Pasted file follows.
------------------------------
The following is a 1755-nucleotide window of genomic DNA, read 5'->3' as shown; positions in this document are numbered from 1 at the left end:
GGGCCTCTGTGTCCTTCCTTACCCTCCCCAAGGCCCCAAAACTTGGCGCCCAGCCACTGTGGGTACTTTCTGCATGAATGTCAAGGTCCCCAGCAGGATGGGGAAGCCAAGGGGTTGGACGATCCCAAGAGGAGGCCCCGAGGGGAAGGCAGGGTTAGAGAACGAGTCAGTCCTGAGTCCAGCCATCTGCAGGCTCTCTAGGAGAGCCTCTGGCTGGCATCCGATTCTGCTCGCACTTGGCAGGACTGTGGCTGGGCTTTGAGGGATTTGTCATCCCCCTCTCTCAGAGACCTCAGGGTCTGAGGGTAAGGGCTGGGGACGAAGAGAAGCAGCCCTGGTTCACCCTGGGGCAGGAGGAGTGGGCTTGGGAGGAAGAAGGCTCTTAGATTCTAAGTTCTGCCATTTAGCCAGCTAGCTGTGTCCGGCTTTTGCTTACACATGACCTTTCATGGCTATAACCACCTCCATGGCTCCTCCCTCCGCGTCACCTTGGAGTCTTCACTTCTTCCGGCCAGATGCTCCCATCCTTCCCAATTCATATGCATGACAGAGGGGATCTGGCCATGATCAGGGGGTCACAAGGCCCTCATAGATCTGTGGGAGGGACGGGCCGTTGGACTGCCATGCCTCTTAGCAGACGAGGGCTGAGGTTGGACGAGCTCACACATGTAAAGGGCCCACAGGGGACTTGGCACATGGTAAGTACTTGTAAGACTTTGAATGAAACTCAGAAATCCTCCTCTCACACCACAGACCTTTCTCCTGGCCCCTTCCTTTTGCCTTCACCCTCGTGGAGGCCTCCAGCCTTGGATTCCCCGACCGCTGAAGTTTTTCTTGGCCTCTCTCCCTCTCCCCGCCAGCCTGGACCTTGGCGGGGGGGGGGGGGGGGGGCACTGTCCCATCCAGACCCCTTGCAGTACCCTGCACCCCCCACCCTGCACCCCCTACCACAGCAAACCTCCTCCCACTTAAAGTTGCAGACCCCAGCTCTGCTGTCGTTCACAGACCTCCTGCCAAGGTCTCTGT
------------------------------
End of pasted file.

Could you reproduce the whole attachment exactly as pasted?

The following is a 1755-nucleotide window of genomic DNA, read 5'->3' as shown; positions in this document are numbered from 1 at the left end:
GGGCCTCTGTGTCCTTCCTTACCCTCCCCAAGGCCCCAAAACTTGGCGCCCAGCCACTGTGGGTACTTTCTGCATGAATGTCAAGGTCCCCAGCAGGATGGGGAAGCCAAGGGGTTGGACGATCCCAAGAGGAGGCCCCGAGGGGAAGGCAGGGTTAGAGAACGAGTCAGTCCTGAGTCCAGCCATCTGCAGGCTCTCTAGGAGAGCCTCTGGCTGGCATCCGATTCTGCTCGCACTTGGCAGGACTGTGGCTGGGCTTTGAGGGATTTGTCATCCCCCTCTCTCAGAGACCTCAGGGTCTGAGGGTAAGGGCTGGGGACGAAGAGAAGCAGCCCTGGTTCACCCTGGGGCAGGAGGAGTGGGCTTGGGAGGAAGAAGGCTCTTAGATTCTAAGTTCTGCCATTTAGCCAGCTAGCTGTGTCCGGCTTTTGCTTACACATGACCTTTCATGGCTATAACCACCTCCATGGCTCCTCCCTCCGCGTCACCTTGGAGTCTTCACTTCTTCCGGCCAGATGCTCCCATCCTTCCCAATTCATATGCATGACAGAGGGGATCTGGCCATGATCAGGGGGTCACAAGGCCCTCATAGATCTGTGGGAGGGACGGGCCGTTGGACTGCCATGCCTCTTAGCAGACGAGGGCTGAGGTTGGACGAGCTCACACATGTAAAGGGCCCACAGGGGACTTGGCACATGGTAAGTACTTGTAAGACTTTGAATGAAACTCAGAAATCCTCCTCTCACACCACAGACCTTTCTCCTGGCCCCTTCCTTTTGCCTTCACCCTCGTGGAGGCCTCCAGCCTTGGATTCCCCGACCGCTGAAGTTTTTCTTGGCCTCTCTCCCTCTCCCCGCCAGCCTGGACCTTGGCGGGGGGGGGGGGGGGGGGCACTGTCCCATCCAGACCCCTTGCAGTACCCTGCACCCCCCACCCTGCACCCCCTACCACAGCAAACCTCCTCCCACTTAAAGTTGCAGACCCCAGCTCTGCTGTCGTTCACAGACCTCCTGCCAAGGTCTCTGT